The band has enough money in the bank to fund the manufacturing of the next record.

Even if we paid our engineer the market-rate for someone of his experience, Exhibit B would have come in at less than a fifth of the cost of Exhibit A. Easily.

(The prosecution rests.)

IN THE JURY ROOM:

So, which one of these records is your band going to make next? A or B or something in-between?

The one you want to make or the one you think you should make?

The artistic gamble or the smart product?

The short-term glory or long-term sustainability?

Or is the polished album the long-term one for you? The one you’ll like most, looking back?

You’ve got to know.

I learned a lot from Exhibit A.

But I learned a lot from Exhibit B too. Confusing isn’t it?

IT CAN BE, SO DO THIS:

Whatever you’re planning, work the math beforehand: Assume that 30% of your Facebook followers / mailing list are going to hand over their money.

What budget does that give you?

If your record costs more than that figure, you’re not just making something, you’re buying something and – just like everything else in life – it’s a good idea to know what you’re spending your money on.

Are you getting good value for your money?

Is this batch of songs worth as much to your band as a small car?

VERDICT:

I don’t often listen to the albums that I’ve made. Who does?

So, looking back, it’s a pretty simple equation.

While I like the big fancy studio album a lot but I prefer the scenario where I didn’t mug myself.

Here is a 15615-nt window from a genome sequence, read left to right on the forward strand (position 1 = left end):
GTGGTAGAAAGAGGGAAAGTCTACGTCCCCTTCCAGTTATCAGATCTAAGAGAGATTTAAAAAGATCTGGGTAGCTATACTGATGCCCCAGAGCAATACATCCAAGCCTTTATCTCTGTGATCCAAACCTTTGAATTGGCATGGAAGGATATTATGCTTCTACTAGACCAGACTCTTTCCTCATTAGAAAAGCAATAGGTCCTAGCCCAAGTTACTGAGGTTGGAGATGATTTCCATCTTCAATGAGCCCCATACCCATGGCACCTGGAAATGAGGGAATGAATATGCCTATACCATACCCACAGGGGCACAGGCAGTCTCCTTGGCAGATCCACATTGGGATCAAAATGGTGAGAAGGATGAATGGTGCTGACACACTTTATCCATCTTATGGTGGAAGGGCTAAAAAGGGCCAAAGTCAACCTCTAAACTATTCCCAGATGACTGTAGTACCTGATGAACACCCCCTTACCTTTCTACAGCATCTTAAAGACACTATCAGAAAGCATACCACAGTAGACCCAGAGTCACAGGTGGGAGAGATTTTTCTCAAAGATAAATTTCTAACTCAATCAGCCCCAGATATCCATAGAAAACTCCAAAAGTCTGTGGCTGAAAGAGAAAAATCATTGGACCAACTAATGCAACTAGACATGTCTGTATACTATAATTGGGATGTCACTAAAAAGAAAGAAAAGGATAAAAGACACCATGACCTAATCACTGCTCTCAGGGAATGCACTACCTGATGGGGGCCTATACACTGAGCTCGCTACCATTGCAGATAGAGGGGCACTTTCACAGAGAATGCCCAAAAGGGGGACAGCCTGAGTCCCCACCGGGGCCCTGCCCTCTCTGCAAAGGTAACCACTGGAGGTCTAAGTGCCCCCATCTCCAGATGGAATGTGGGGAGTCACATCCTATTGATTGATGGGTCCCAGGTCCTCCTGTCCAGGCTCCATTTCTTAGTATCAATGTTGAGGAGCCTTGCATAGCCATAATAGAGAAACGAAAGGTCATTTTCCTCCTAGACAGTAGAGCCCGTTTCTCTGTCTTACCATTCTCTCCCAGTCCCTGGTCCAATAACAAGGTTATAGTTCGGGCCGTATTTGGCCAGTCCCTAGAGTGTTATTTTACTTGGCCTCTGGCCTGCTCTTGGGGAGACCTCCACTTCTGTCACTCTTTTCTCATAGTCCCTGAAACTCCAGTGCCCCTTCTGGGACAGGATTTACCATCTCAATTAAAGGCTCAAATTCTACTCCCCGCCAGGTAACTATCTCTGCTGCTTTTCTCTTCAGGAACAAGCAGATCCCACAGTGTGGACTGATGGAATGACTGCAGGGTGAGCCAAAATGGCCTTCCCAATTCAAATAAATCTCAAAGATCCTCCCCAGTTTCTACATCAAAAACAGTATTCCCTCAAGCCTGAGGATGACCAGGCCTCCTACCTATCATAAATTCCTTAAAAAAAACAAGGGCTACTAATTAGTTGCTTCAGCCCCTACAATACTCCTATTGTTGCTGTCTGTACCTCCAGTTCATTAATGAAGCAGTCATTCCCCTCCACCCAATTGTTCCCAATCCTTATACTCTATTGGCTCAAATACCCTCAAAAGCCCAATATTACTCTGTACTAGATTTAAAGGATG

For me it just didn’t seem like the right play.

I look at the $15,000 one and think, ‘Yep, that happened. Whoops.’

And I look at the $150 album and think, ‘Worth every cent.’

I wish it was more romantic than that but with the benefit of hindsight it isn’t.

I do this blog to collect my thoughts and to gauge everyone’s reaction. Or as Flava Flav would say, I like to know what time it is. So if you read this and have stories to share, please do. I feel like every band who’s been around a while has learnt something about how to deal with the studio and what works and what doesn’t. So I’d love to hear some anecdotes in the comments. Alternatively you can email me at iankeithrogers@gmail.com. I’m always on the hunt for things to write about and articles to read, so please send suggestions to that address too. 

16 responses to A Tale Of Two Records: How To Mug Yourself Making An Album

  1. 

    I agree with your friend. I’m definitely of the opinion that recording quality is secondary to song quality.

    An real life example would be that all the good Guided By Voices records were the ones that sounded the worst in terms of fidelity and all that. I love the quote often associated with GbV’s Alien Lanes – “The cost for recording Alien Lanes, if you leave out the beer, was about ten dollars.”

    Being able to use a compressor isn’t a substitute for creative genius. Perhaps I’m being cynical but many producers might get the shits with you Ian if such revelations start depriving them of income streams they get from costly recordings.

  2. 

    I should clarify – “Being able to use a compressor isn’t a substitute for creative genius.” I’m not having a shot at producers or anything like that. Most I know are great at what they do and have good ideas. My point being that expert production is not going to make a shit song suddenly golden.

    • 

      Hi D, I’m going to post specifically about GBV at some point in the future. I love them, they’re the ULTIMATE occasional musician archetype in my mind.

      I’m not worried about producers and studio engineers. They’re like any other creative professional at the moment, they have to constantly work at finding their niche. The really innovative and talented ones still get paid. And it was – from the stories I’ve been told – always a field where you had to have the hustle down.